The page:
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Iron Empress: A Novel of Murder and Madness in T'ang China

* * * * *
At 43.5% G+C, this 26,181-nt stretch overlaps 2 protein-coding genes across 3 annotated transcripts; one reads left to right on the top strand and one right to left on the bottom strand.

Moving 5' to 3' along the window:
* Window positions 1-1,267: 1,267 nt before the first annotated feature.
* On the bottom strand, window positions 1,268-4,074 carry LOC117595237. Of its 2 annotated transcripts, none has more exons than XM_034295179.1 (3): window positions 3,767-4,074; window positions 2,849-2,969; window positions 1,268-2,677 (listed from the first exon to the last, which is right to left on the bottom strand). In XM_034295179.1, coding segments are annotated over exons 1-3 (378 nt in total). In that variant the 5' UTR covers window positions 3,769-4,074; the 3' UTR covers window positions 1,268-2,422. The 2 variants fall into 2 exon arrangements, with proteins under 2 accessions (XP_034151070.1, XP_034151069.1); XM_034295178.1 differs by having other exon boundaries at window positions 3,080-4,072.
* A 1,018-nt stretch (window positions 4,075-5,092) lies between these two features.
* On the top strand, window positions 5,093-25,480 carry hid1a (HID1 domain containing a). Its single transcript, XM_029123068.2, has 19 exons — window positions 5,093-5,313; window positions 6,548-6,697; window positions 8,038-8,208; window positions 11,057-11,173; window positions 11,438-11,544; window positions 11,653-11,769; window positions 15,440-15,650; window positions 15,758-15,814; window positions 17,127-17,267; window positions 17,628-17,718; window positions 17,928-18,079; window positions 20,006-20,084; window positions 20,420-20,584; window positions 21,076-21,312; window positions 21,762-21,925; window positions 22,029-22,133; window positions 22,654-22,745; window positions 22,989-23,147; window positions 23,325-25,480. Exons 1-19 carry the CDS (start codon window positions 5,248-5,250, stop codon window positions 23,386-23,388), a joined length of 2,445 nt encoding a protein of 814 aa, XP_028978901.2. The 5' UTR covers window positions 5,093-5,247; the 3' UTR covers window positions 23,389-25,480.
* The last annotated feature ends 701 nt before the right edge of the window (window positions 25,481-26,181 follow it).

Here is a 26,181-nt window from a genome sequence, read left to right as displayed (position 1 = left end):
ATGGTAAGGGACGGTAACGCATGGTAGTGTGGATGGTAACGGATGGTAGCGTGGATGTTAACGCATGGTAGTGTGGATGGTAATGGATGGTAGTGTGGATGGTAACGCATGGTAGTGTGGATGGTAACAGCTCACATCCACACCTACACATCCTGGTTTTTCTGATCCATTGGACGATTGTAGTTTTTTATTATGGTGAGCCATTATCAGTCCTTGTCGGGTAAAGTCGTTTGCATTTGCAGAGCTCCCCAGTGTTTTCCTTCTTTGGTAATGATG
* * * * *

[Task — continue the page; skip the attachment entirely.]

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Book One of the T’ang Trilogy, along with SHORE OF PEARLS and THE COURT OF THE LION, newly released by Trident Media eBooks on all major platforms: The International bestseller IRON EMPRESS (formerly DECEPTION), translated into five languages, hailed critically in the US and Europe, returns. In China’s six thousand-year history, there were countless Empresses, but only one Book One of the T’ang Trilogy, along with SHORE OF PEARLS and THE COURT OF THE LION, newly released by Trident Media eBooks on all major platforms: The International bestseller IRON EMPRESS (formerly DECEPTION), translated into five languages, hailed critically in the US and Europe, returns. In China’s six thousand-year history, there were countless Empresses, but only one female Emperor. Her name was Wu Tse-tien, and she was the Iron Empress. Collaborating with her lookalike mother, Madame Yang, she spares nothing and no one in her ascent from the rank of court concubine, starting with the murder of her infant daughter and then the sexual conquest of the T’ang Dynasty Emperor Kaotsung. Mediocre son of a great father, Kaotsung is always being compared, wantingly, to the late Emperor Taitsung. Before his death, the father had conferred authority on six elderly trusted advisors to represent Taitsung from beyond the grave. The wrinkled, aged Council of Six are not Taitsung’s only legacy—Kaotsung also inherits the smooth, fragrant and delectable Lady Wu, once a favored consort of his father’s. A lucky man! Or is he? Meanwhile, in the distant port city of Yangchou, another historical denizen of the T'ang, Magistrate Ti Ren-chieh (known to millions via Robert Van Gulik's series the Judge Dee mysteries), is obsessed with a string of murders. Educated, rational, and compassionate, he’s been called the Chinese Sherlock Holmes, putting himself in the minds, hearts, shoes and clothing of criminals and their victims. He goes where he needs to go to solve a crime, be it a fine house, a monastery or the stinking alleys and foul waters of the canal district of Yangchou. Anywhere but home, where his two wives, old mother and delinquent sons make his teeth hurt and his life miserable. As he cracks these baffling cases, his investigations take him far from the light of rational Confucianism and deep into the shadows of charlatan Buddhism, where hucksters, poseurs and opportunists abound. Little does he imagine where his perseverance will deliver him. Aided by her mother and eventually by her lover, Hsueh Huai-i, a rogue Tibetan monk-magician, the Empress Wu overcomes the final barrier to ultimate power: her sex. The challenge of Dee’s career arrives in the form of the bloody hoofprints of a horse on the shining floors of the mansions of slaughtered wealthy families in the capital city of Ch’angan. Clues in Buddhist sutras lead Dee into the world of demons, saints and prophecies, and ultimately to the palace, the Empress herself, and an extraordinary showdown with Hsueh Huai-i. "IRON EMPRESS is much better by far than THE NAME OF THE ROSE: More gripping, more understandable, more readable....A work at once entertaining and fascinating....enlightening, illuminating, boiling with surprises and alive with totally novel imagery....” —Le Figaro, Paris "If P.D. James and Umberto Eco collaborated on a novel set in T'ang China, it might be like this." —Sterling Seagrave "A skittish dance on the razor's edge of paranoia." —San Francisco Examiner "Wonderful...compelling...a hard-driven saga of good and evil without the car chases. Enough beheadings, poisonings and back-stabbings, both literal and figurative, to bloody a whole series of books..." —San Francisco Chronicle About the Authors: Eleanor Cooney is the author of DEATH IN SLOW MOTION (HarperCollins 2004, Kindle edition 2013). She recently completed a dark-but-humorous literary “noir” thriller set in Wisconsin in the present and in the 1890s. Daniel Altieri holds degrees in Oriental language and civilization from Brown University and the University of Pennsylvania.